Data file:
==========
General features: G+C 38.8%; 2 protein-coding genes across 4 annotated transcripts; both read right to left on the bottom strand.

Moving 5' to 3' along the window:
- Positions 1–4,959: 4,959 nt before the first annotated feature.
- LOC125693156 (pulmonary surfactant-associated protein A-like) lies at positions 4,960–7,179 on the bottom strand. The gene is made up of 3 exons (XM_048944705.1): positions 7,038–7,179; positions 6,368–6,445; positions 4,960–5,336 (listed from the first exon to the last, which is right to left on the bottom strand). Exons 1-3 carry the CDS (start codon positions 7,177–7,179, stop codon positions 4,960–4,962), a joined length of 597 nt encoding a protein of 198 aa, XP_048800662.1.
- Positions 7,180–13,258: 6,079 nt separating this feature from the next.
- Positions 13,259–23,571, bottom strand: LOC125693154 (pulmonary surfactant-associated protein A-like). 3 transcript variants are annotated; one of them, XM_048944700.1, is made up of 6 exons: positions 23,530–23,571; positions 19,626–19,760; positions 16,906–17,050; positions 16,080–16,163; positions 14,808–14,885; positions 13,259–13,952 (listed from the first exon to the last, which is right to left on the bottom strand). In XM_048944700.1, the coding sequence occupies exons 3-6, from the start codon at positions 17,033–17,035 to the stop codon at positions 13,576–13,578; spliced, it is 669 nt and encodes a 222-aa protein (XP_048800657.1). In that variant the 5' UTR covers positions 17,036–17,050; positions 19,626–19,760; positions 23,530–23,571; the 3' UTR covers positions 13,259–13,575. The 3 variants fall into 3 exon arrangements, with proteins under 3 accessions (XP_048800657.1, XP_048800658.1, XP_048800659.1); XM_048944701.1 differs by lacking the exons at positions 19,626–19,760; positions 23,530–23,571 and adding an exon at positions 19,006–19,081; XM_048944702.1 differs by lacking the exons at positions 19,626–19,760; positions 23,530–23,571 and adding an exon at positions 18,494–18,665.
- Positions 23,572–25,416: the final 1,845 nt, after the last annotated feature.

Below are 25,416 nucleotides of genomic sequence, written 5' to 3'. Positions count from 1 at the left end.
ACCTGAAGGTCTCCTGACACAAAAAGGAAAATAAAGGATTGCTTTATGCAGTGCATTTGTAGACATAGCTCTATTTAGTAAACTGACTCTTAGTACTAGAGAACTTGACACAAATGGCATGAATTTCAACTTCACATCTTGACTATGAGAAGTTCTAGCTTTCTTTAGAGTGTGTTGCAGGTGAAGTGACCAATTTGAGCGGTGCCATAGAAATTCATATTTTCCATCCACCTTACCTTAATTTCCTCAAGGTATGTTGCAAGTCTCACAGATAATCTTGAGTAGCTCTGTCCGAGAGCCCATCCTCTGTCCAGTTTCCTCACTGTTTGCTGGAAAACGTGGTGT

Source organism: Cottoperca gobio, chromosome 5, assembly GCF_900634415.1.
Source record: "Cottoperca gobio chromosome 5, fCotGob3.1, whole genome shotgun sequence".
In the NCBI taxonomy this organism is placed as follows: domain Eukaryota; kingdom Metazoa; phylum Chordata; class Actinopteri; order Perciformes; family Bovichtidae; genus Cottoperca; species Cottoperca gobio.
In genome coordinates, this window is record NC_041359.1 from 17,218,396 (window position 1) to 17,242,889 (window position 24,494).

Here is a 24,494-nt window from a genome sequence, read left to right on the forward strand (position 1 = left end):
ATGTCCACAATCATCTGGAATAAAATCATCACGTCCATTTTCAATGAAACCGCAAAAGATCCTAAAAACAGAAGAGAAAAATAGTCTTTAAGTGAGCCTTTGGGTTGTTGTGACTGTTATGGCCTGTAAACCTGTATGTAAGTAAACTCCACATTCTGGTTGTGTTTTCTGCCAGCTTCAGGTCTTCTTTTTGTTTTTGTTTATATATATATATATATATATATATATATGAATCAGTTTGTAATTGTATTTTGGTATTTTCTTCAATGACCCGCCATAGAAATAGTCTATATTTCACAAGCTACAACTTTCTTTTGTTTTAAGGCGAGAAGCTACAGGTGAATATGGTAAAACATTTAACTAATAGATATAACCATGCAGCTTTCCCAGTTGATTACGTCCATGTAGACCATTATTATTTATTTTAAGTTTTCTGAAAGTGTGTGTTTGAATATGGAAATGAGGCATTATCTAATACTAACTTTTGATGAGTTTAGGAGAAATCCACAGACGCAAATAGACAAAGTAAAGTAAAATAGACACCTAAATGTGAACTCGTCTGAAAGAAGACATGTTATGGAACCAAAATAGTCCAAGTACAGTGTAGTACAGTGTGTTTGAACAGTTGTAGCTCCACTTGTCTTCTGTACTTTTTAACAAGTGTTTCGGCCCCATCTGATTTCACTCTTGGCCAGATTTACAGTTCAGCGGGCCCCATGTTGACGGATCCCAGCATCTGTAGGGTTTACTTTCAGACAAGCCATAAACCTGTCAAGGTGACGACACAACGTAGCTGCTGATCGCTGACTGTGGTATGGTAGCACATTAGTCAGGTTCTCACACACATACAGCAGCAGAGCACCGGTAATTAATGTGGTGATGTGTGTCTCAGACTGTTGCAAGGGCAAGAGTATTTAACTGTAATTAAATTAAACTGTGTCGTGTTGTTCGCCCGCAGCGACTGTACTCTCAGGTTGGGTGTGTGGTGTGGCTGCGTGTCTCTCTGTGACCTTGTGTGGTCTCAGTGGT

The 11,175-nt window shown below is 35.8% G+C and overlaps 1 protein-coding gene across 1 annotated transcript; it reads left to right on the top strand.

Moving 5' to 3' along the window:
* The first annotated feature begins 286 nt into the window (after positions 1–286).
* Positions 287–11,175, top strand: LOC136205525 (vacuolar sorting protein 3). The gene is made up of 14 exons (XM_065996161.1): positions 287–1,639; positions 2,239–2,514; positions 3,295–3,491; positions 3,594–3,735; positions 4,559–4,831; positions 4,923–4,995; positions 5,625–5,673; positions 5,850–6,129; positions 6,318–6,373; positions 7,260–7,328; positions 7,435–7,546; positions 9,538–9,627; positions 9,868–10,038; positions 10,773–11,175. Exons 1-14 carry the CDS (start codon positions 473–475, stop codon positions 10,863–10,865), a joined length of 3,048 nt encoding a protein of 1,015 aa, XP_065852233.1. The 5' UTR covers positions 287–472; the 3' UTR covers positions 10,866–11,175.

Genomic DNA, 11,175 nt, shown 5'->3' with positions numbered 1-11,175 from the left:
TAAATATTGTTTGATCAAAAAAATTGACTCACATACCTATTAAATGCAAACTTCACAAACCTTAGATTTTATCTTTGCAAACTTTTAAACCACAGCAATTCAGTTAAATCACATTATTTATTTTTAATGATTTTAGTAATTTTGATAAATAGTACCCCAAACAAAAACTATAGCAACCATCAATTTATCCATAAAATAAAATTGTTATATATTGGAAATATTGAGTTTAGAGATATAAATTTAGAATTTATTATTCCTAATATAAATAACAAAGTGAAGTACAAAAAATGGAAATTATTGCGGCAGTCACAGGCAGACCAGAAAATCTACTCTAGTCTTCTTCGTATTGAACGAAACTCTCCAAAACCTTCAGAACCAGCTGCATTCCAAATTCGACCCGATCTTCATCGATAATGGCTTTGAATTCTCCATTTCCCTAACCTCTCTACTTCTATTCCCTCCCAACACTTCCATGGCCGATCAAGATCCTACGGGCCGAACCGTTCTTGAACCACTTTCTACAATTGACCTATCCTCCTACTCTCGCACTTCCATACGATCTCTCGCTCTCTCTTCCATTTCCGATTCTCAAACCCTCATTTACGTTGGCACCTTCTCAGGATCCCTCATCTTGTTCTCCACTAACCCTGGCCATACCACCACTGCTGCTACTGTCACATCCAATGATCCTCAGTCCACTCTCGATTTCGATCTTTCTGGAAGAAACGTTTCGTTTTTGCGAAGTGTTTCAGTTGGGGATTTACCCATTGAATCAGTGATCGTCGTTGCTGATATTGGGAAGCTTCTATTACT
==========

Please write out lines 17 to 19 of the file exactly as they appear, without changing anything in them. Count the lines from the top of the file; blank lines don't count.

Moving 5' to 3' along the window:
* The first annotated feature begins 286 nt into the window (after positions 1–286).
* Positions 287–11,175, top strand: LOC136205525 (vacuolar sorting protein 3). The gene is made up of 14 exons (XM_065996161.1): positions 287–1,639; positions 2,239–2,514; positions 3,295–3,491; positions 3,594–3,735; positions 4,559–4,831; positions 4,923–4,995; positions 5,625–5,673; positions 5,850–6,129; positions 6,318–6,373; positions 7,260–7,328; positions 7,435–7,546; positions 9,538–9,627; positions 9,868–10,038; positions 10,773–11,175. Exons 1-14 carry the CDS (start codon positions 473–475, stop codon positions 10,863–10,865), a joined length of 3,048 nt encoding a protein of 1,015 aa, XP_065852233.1. The 5' UTR covers positions 287–472; the 3' UTR covers positions 10,866–11,175.